The Texas Commission on Public School Finance submitted its final report to the Legislature on New Year’s Eve, meeting its deadline for recommendations for fixes to public education funding after nearly a year of meetings and hearings. The result is recommendations for detailed tweaks mixed with stressed policy goals focusing on “student outcomes” and a proposal that aims to increase only the salaries of “effective educators.”
We’ll get to the ill-conceived salary recommendation, but first, a note on overall public education funding. The final recommendations were actually approved at a final meeting of the body on December 19, after a debate on whether to be more upfront about the need for additional funding. At issue was whether the report should include an honest acknowledgment that Texas has failed its schoolchildren by not providing adequate funding, and whether to include specific dollar amounts for new money to the school finance system. In the end, the commission members–spurred by Commission Chair and former Texas Supreme Court Justice Scott Brister–agreed to agree on the need for more money, but it ended up being couched in terms like, “significant additional state resources to fund the data-informed strategies that will improve student outcomes.”
The Texas Tribune reported on one significant exchange in the debate:
“I am willing to say we will have to add new money to do these things. I am not willing to say, ‘And the first step is, every dime has to come from new money,'” [Brister] said.
Nicole Conley-Johnson, chief financial officer of the Austin Independent School District, unsuccessfully argued to keep the paragraph [calling for $1.73 billion in new funding] in its original form. “The spirit by which we were convened is to establish the changes and make recommendations,” she said. “I feel like we need to have the foresight to put in the estimated cost.”
Areas that were spotlighted for more funding to improve student outcomes included early childhood education and literacy, dual-language programs and of note, teacher “merit pay”–what the commission report calls a “Proposed educator effectiveness allotment.” The report recommends $100 million in funding to reward teacher effectiveness, with additional allotments of $100 million a year until the figure reaches $1 billion in 2028.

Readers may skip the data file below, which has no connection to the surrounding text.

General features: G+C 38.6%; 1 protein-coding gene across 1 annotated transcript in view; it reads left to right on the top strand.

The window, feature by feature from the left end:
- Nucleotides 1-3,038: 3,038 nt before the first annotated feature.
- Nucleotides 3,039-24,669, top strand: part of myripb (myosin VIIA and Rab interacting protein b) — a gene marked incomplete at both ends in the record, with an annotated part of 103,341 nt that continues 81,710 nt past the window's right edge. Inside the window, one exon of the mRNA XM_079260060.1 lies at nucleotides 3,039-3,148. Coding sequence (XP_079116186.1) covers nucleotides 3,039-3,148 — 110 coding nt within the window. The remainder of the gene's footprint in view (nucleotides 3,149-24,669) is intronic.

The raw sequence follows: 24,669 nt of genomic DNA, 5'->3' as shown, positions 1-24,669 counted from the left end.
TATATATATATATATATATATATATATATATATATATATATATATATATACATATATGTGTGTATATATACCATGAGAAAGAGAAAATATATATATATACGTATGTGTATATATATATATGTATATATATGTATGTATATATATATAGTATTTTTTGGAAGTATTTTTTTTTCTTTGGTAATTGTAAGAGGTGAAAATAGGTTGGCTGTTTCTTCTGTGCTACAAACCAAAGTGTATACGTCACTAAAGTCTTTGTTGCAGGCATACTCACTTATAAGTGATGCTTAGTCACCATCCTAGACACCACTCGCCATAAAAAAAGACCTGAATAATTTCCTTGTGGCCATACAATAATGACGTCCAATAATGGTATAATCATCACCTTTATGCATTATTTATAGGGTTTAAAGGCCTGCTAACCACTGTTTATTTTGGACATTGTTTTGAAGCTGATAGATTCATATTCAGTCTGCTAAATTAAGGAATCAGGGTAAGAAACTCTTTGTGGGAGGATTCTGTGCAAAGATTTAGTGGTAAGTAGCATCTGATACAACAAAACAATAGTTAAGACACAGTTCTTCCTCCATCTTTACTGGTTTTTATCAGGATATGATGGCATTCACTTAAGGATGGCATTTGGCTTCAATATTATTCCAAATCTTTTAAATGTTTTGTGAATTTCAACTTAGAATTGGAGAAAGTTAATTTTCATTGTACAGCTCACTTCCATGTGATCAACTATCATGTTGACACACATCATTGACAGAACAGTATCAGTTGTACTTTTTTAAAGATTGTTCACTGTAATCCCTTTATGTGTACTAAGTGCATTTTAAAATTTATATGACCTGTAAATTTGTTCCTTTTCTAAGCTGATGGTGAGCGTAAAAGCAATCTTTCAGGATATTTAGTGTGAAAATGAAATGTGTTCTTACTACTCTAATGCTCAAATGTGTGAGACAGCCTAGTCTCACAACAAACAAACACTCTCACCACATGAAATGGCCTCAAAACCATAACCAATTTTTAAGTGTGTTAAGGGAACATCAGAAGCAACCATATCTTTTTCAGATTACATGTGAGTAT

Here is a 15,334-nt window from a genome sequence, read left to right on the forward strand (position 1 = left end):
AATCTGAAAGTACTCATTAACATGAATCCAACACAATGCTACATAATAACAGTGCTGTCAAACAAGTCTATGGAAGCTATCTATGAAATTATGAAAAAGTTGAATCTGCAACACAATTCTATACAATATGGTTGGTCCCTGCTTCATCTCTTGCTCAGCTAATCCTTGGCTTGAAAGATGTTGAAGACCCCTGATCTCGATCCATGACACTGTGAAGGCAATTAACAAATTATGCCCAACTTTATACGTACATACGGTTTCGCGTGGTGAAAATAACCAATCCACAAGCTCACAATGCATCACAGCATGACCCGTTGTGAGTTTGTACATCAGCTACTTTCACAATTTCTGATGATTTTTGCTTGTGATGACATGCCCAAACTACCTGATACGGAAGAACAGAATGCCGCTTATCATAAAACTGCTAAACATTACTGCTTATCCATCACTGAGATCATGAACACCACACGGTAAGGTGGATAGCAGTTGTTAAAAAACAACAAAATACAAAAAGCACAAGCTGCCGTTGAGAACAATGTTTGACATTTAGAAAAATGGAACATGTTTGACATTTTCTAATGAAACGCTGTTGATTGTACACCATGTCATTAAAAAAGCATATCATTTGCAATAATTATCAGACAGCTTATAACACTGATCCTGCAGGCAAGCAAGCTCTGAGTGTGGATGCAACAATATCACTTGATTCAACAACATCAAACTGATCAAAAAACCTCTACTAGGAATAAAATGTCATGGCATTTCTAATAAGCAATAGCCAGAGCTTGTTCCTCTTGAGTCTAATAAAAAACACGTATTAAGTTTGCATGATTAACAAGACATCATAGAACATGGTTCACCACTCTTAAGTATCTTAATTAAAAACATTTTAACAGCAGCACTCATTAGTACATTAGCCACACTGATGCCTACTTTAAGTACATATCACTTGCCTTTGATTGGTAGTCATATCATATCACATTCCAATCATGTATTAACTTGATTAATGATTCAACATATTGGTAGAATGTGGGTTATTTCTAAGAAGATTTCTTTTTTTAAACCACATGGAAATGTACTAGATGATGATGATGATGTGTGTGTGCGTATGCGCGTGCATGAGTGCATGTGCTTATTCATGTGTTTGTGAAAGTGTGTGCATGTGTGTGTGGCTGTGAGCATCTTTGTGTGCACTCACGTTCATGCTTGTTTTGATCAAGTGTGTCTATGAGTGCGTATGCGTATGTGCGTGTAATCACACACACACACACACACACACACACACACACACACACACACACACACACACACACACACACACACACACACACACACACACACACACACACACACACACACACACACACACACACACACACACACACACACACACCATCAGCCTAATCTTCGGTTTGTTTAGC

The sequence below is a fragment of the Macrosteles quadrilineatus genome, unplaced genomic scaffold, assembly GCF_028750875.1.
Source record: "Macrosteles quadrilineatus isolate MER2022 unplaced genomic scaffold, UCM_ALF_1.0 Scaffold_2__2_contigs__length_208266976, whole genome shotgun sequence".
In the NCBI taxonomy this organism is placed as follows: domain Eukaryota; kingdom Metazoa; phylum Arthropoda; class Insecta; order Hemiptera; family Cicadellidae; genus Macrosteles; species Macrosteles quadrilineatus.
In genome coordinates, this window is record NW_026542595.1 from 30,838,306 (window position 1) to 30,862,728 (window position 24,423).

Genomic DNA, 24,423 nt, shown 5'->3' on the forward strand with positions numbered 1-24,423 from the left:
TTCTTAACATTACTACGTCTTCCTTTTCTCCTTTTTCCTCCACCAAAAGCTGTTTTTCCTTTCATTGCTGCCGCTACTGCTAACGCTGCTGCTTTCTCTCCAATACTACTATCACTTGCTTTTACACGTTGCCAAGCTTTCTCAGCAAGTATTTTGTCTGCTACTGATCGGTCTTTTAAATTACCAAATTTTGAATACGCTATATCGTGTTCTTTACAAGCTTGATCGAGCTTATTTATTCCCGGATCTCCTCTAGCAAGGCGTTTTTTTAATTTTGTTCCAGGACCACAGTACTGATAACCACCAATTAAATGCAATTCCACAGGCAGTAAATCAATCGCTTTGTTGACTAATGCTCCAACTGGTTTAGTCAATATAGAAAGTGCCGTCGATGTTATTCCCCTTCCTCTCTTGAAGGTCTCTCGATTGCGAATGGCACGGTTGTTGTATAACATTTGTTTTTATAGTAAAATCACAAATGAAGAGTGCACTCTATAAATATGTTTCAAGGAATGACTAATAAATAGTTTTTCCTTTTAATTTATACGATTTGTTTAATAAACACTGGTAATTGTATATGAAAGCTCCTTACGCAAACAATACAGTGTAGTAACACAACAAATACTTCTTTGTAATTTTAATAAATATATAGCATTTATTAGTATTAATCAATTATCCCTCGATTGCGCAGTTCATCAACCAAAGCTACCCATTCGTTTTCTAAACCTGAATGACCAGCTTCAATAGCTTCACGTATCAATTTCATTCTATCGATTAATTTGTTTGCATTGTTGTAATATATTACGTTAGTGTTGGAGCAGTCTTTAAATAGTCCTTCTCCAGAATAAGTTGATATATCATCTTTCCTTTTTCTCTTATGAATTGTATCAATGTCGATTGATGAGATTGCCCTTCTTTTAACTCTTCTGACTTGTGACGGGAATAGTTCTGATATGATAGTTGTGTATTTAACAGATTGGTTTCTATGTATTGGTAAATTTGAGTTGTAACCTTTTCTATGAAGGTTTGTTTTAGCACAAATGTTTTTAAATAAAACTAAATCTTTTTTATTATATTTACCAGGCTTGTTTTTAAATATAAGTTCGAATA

If this sounds like the same shop-worn “performance pay” initiative that the state Legislature tried in previous years (before the program was cut), it certainly has the potential to be. To a large extent, that initiative awarded additional pay to teachers based on their students’ standardized test scores. While the commission includes a variety of possible pay incentives for teacher effectiveness and stresses local flexibility in developing a “multiple-measure evaluation system” on which to base the pay increases, the proposal is still crafted from Dallas ISD’s Teacher Excellence Initiative–which based its evaluations for additional pay largely on test scores. The result has been low morale and high attrition for those teachers not awarded additional pay.
This plan calls for capping the number of teachers awarded extra compensation at 10 percent a year. (The commission seems to be going by the theory that in five years, half of all educators could be covered by this rewards system.)
The writing was on the wall for this to be a major component of the commission’s recommendations. (See our previous Hotline, “Texas House committee delves into performance pay for teachers, while giving scant attention to a statewide pay raise,” for a closer look.)
It’s going to be our job as professionals to fight for what’s truly needed, a boost in pay for all school employees statewide. As Texas AFT President Louis Malfaro testified before both the Texas House and Senate this year: “Differentiated pay is worth talking about, too, but the top priority should be to eliminate the pay gap that leaves teachers lagging behind pay in this state for jobs requiring similar levels of knowledge and skill. It will take considerably higher base pay for teachers across the board if the state really aims to attract and keep the high-quality individuals our students require.”